Australia is set to have its first drug injecting centre following the announcement that a trial facility in Sydney will be made permanent.
The New South Wales Government has announced plans to make a centre in Kings Cross, which opened in 2001, an official part of the state's health system.
But even after its nine-year trial, the injecting centre remains clouded in controversy, with some applauding its work and others accusing it of doing more harm than good.
Police, politicians, health authorities, local business owners and drug users themselves are among those to have welcomed the Government's decision.
The centre's founding director, Dr Ingrid Van Beek, says she cannot believe the news.
It's been so long coming that I was almost in a state of suspended disbelief, she said.
I am very excited and pleased that after all this time, finally this decision has been made.
Others are also in disbelief, but for different reasons.
Drug Free Australia secretary Gary Christian has been evaluating the Kings Cross centre since it opened in May 2001.
Mr Christian, along with his team of researchers, says the centre has no positive effects and that the millions of dollars spent on its development would be better invested in rehab facilities.
He says the centre has failed to achieve its objectives - to save lives, improve public amenity and refer drug users on for treatment.
It has only saved four lives over the $23 million that has been spent since it opened, he said.
If that money is put into rehab, getting people off drugs rather than maintaining people in their drug use, that would be more than 3,000 rehab places in New South Wales.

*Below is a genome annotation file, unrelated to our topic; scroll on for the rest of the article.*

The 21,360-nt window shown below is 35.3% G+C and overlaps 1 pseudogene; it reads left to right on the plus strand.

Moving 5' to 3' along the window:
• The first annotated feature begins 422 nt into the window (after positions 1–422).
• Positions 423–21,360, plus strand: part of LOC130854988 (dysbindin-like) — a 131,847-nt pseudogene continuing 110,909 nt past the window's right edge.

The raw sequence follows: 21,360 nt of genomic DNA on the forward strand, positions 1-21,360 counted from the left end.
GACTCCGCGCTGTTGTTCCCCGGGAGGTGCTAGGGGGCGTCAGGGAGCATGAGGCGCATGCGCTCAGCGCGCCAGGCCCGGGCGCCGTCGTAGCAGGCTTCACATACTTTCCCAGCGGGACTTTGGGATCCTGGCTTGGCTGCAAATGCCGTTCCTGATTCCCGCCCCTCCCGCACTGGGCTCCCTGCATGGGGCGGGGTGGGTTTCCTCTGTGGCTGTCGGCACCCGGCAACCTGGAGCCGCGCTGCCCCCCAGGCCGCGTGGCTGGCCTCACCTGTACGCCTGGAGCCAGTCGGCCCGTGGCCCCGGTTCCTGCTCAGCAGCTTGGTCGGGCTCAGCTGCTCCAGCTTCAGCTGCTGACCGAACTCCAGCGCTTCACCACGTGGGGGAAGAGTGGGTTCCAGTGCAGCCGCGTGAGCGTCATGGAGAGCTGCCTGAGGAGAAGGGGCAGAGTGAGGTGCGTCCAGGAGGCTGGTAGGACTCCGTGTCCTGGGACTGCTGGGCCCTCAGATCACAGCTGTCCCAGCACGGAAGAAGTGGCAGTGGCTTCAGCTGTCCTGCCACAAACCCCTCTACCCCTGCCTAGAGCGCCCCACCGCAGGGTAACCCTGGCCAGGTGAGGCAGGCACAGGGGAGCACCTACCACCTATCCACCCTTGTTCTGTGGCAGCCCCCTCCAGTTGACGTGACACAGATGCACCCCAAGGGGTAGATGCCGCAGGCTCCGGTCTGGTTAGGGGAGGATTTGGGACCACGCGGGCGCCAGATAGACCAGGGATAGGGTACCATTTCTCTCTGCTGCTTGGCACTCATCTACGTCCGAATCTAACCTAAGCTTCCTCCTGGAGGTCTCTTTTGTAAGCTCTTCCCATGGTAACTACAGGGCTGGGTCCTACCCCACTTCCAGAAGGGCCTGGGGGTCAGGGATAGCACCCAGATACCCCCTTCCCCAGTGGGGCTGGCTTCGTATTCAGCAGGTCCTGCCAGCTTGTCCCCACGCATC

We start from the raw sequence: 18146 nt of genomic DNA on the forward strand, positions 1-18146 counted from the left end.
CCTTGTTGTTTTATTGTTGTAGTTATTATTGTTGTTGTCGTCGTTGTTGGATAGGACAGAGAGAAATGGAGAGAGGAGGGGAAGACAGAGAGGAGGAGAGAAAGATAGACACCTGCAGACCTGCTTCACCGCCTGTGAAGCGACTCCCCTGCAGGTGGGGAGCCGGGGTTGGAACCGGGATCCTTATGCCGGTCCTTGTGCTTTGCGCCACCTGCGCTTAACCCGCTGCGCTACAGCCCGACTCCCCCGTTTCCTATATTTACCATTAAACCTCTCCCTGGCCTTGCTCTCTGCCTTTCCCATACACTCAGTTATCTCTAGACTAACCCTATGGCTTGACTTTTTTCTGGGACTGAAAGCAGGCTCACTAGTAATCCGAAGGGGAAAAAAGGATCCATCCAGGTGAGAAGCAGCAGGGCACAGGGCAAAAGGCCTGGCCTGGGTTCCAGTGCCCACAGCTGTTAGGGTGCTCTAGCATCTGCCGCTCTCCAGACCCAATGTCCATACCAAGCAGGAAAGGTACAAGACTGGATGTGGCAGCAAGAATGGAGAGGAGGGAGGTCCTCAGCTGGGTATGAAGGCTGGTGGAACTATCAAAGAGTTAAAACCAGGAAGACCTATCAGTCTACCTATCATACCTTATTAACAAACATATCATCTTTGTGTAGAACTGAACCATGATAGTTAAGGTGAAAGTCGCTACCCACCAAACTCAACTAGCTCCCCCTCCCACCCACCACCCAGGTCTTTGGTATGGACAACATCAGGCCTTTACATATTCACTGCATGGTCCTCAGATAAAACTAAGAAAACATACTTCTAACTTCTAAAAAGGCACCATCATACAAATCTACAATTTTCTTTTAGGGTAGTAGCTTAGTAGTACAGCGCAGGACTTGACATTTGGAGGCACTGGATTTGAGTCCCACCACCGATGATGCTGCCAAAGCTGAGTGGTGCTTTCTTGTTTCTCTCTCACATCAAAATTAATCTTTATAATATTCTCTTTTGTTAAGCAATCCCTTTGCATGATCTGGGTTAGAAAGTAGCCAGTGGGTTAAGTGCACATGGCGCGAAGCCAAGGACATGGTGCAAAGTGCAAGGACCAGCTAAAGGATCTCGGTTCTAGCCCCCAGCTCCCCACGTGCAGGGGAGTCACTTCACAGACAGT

He says while there are less needles on the streets, less people injecting publicly and less overdoses being reported, this is all attributed to a heroin drought in Australia, not the Kings Cross injecting centre.
There are less needles everywhere in Australia because of the heroin drought, which started six months before the injecting room opened, he said.
The heroin drought reduced drug deaths in Australia by 70 per cent, so of course there was less heroin being used in Kings Cross, of course there was less public injecting, of course there was less needles on the streets.
The injecting room doesn't mention this in its evaluations ... it glosses over the heroin drought ... now that's just being deceptive.
Mr Christian says not only is the centre failing to fulfil its purpose, it is perpetuating drug problems in the community.
He says unprecedented amounts of drug users are overdosing in the centre because they see it as a safe haven for them to experiment.
In 2007 I taped recordings with drug users ... the two users I spoke to were ex-clients in rehab, he said.
They said, 'we go in there to experiment with higher amounts of heroin, we go in there to get the hit of our life, and we know if something goes wrong and we're going to drop, then staff are going to bring us around'.
But Dr Van Beek says Mr Christian is a zero-tolerance advocate who would rather see people dying in the backstreets because of his fundamentalist views".
She says the centre has successfully managed more than 3,000 overdoses and helped 12,000 drug users while receiving about 200 visits a day.
Dr Van Beek says there are too many faults in Mr Christian's calculations to list.